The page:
A large body of data from observational studies indicates that clopidogrel therapy is associated with major pharmacodynamic (PD) limitations including wide response variability and nonresponsiveness (high on-treatment platelet reactivity (HPR) to adenosine diphosphate (ADP)) that have been linked to post-percutaneous coronary intervention (PCI) ischemic event occurrence, including stent thrombosis (ST). Insufficient active metabolite generation is the primary explanations for clopidogrel nonresponsiveness, and it is due to (i) variable or limited intestinal absorption that may be influenced by ABCB1 gene polymorphism and (ii) functional variability in P450 isoenzyme activity that is influenced by drug-drug interactions (DDI) and single nucleotide polymorphisms (SNPs) in genes encoding CYP450 isoenzymes. Treatment with high-dose clopidogrel (600mg loading dose plus 150mg maintenance dose) is not an optimal strategy to overcome clopidogrel HPR and to reduce recurrent ischemic event occurrence, and more potent P2Y12 receptor blockers, such as prasugrel and ticagrelor, are credible alternative strategies to overcome HPR during clopidogrel therapy.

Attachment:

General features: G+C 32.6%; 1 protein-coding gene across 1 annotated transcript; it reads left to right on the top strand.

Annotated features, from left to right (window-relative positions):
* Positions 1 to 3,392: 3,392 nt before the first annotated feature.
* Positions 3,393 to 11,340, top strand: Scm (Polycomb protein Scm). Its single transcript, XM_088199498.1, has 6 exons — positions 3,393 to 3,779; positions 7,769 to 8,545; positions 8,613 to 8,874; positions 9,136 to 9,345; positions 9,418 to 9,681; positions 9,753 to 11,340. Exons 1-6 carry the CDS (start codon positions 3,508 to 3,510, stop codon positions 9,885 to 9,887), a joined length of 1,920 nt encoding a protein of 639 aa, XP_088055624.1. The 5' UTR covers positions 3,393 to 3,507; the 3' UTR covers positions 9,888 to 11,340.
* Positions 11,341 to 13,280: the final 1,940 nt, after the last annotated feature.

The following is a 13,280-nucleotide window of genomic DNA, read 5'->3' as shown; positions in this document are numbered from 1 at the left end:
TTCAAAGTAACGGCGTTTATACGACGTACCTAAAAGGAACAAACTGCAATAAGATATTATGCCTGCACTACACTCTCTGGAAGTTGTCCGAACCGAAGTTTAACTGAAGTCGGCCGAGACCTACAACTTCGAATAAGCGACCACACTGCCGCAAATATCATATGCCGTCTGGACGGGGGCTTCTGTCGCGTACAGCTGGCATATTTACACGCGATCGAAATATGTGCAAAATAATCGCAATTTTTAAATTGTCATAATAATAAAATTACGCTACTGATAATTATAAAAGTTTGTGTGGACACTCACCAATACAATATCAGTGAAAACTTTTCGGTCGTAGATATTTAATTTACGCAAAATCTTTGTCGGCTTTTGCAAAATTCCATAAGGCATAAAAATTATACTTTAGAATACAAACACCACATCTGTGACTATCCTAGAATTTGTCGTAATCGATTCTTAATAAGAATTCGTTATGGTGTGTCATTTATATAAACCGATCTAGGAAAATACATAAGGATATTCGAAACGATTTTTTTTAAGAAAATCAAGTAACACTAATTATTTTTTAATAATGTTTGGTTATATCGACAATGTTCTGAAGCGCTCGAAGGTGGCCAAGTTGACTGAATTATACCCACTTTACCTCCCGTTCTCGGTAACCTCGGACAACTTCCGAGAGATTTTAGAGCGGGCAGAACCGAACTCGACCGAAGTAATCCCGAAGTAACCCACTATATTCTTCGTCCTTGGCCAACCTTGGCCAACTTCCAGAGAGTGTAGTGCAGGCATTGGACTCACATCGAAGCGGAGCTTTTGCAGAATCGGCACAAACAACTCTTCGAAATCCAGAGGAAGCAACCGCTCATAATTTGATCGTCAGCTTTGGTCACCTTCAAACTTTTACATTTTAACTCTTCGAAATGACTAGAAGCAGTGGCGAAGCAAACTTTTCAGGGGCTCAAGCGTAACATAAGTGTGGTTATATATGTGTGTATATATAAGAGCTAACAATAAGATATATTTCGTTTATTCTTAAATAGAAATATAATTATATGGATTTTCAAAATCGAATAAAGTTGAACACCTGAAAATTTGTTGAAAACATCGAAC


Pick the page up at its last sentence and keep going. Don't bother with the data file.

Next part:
- High on-treatment platelet reactivity
- Ischemic vent
- Percutaneous coronary intervention
- Stent thrombosis
ASJC Scopus subject areas